Monastery of Central Rhine - 9th Century - Municipal Library of Valenciennes.
To our French friend Jean-Luc Monneret who has sent us his work on this manuscript. which we recommend, from which we have obtained all the images in our file.
Netherlands, S. - 1400 - The British Library, Londres
Manuscript created in the Netherlands around 1400, within the tradition of the English Apocalypses of the thirteenth century, which includes in addition to the Apocalypse images of the life of St.John, It consists of 47 folios of parchment with 90 half-page miniatures and another four full-page, colourful and decorated with gold, located in the verse of the folios, while the text, which only always occupies the verse up to folio 22, leaving the others blank
Monastery of Sahagún? - Principios del S. XII - Biblioteca Corsiniana, Roma
Manuscript of Spanish origin, probably from the monastery of St. Benedict of Sahagún, that stands out from the rest of blessed for its reduced size and for including just eight miniatures. Nothing is known about its history nor how it became a Corsini family belonging although it is possible it passed by the hands of the Count Duke of Olivares, who requisitioned many codex from churches and monasteries.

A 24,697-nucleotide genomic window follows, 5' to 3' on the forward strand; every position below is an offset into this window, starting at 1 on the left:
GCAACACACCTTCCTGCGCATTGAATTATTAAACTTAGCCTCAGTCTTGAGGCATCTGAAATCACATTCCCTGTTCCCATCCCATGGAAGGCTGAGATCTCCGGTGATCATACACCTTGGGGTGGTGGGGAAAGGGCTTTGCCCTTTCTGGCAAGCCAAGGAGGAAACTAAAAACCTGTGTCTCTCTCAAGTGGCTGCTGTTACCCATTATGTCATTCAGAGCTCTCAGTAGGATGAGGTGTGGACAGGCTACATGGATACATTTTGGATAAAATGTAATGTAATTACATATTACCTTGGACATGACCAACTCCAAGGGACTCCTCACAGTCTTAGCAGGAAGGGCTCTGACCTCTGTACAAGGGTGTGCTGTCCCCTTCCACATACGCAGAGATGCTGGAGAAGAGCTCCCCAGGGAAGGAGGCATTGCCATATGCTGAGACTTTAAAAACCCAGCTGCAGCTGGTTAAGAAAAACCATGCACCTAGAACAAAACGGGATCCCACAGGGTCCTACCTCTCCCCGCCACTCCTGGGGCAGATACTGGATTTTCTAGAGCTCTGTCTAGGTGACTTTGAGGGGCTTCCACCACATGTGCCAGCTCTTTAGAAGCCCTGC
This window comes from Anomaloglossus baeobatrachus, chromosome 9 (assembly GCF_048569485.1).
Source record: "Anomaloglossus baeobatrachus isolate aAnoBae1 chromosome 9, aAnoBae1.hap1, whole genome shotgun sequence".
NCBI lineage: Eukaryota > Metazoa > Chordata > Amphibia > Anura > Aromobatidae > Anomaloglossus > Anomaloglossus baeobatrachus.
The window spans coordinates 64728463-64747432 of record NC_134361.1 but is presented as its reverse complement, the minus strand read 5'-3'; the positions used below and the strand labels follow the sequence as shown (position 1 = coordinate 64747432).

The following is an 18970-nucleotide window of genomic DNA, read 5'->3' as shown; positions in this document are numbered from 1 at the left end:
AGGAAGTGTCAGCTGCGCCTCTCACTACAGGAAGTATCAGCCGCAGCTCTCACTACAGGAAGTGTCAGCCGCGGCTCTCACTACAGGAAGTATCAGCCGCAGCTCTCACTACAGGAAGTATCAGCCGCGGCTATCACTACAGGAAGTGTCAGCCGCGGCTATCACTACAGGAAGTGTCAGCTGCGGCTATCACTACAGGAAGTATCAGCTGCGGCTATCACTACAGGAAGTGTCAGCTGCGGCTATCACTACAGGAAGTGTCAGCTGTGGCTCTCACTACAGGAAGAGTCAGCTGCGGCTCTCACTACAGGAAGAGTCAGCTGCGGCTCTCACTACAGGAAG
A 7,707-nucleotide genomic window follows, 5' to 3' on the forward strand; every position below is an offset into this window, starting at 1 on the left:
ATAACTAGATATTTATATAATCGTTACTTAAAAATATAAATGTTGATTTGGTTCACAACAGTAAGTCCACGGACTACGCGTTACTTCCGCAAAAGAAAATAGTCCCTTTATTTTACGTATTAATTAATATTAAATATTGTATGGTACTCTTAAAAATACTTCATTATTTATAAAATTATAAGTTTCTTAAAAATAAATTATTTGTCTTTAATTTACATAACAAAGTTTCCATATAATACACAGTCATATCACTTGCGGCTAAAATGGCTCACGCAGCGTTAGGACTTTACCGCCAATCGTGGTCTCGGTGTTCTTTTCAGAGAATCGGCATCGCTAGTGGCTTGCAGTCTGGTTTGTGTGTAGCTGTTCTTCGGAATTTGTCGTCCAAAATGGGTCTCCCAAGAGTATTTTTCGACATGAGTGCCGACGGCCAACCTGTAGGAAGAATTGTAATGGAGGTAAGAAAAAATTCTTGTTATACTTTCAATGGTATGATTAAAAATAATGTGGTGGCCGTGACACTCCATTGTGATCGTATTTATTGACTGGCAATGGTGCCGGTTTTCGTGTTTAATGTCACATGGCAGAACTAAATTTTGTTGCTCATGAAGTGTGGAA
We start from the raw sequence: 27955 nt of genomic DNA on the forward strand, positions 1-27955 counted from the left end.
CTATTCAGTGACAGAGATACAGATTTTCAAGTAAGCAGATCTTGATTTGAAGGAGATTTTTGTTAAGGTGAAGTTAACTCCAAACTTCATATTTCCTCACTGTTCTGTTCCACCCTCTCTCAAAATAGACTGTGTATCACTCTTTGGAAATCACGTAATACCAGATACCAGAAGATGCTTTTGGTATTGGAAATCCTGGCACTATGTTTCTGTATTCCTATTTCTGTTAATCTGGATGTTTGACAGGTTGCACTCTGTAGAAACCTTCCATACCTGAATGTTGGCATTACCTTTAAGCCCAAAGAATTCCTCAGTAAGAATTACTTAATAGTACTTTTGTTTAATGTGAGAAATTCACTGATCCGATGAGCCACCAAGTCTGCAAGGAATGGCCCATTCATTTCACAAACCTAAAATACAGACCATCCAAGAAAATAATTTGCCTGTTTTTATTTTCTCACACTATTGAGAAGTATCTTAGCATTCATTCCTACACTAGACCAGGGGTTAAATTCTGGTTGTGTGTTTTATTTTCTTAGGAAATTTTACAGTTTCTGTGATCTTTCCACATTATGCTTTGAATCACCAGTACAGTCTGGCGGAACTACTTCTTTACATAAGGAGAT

San Millán de la Cogolla - Siglos X y XI - Real Academia del la Historia, Madrid
Illuminated in two phases, one clearly Mozarabic, from the end of the 10th century, considered as the most typical work from St. Millán de la Cogolla’s scriptorium, and the other one with very different characteristics, possibly from the end of the 11th century, where the spaces left by the scribe were filled with new miniatures. In the paintings of this phase, sometimes intermingled with the former one, there are lots of characteristics of clear Romanesque influence.
Central Italy - Principles of S. XII - Statatsbibliothec Preussischer Khulturbesitz, Berlín
It is another blessed created out of Spain. With 98 pages of 300 x 190 mm written in Caroline typeface, although in the text of the drawings the Visigothic typsetting is used, and its 55 pen and ink drawings in small size looks very different than the rest of the known blessed. It is attributed to some monastery in the centre or south of Italy and John Williams includes it in the same group of the Blessed of Burgo de Osma and Lorvao, although the carachteristics of their miniatures are quite different.
Monastery of Sahagun - 1086 - Cathedral of Burgo de Osma (Soria)
Developed during the full Cluniacense influence, this blessed, that consists of 166 pages and 71 miniatures, although maintaining clear influences of Mozarabic works like the first blessed of the National Library, the one of El Escorial and the one of St. Millán, has a clear link with the Romanesque painting, for instance, in the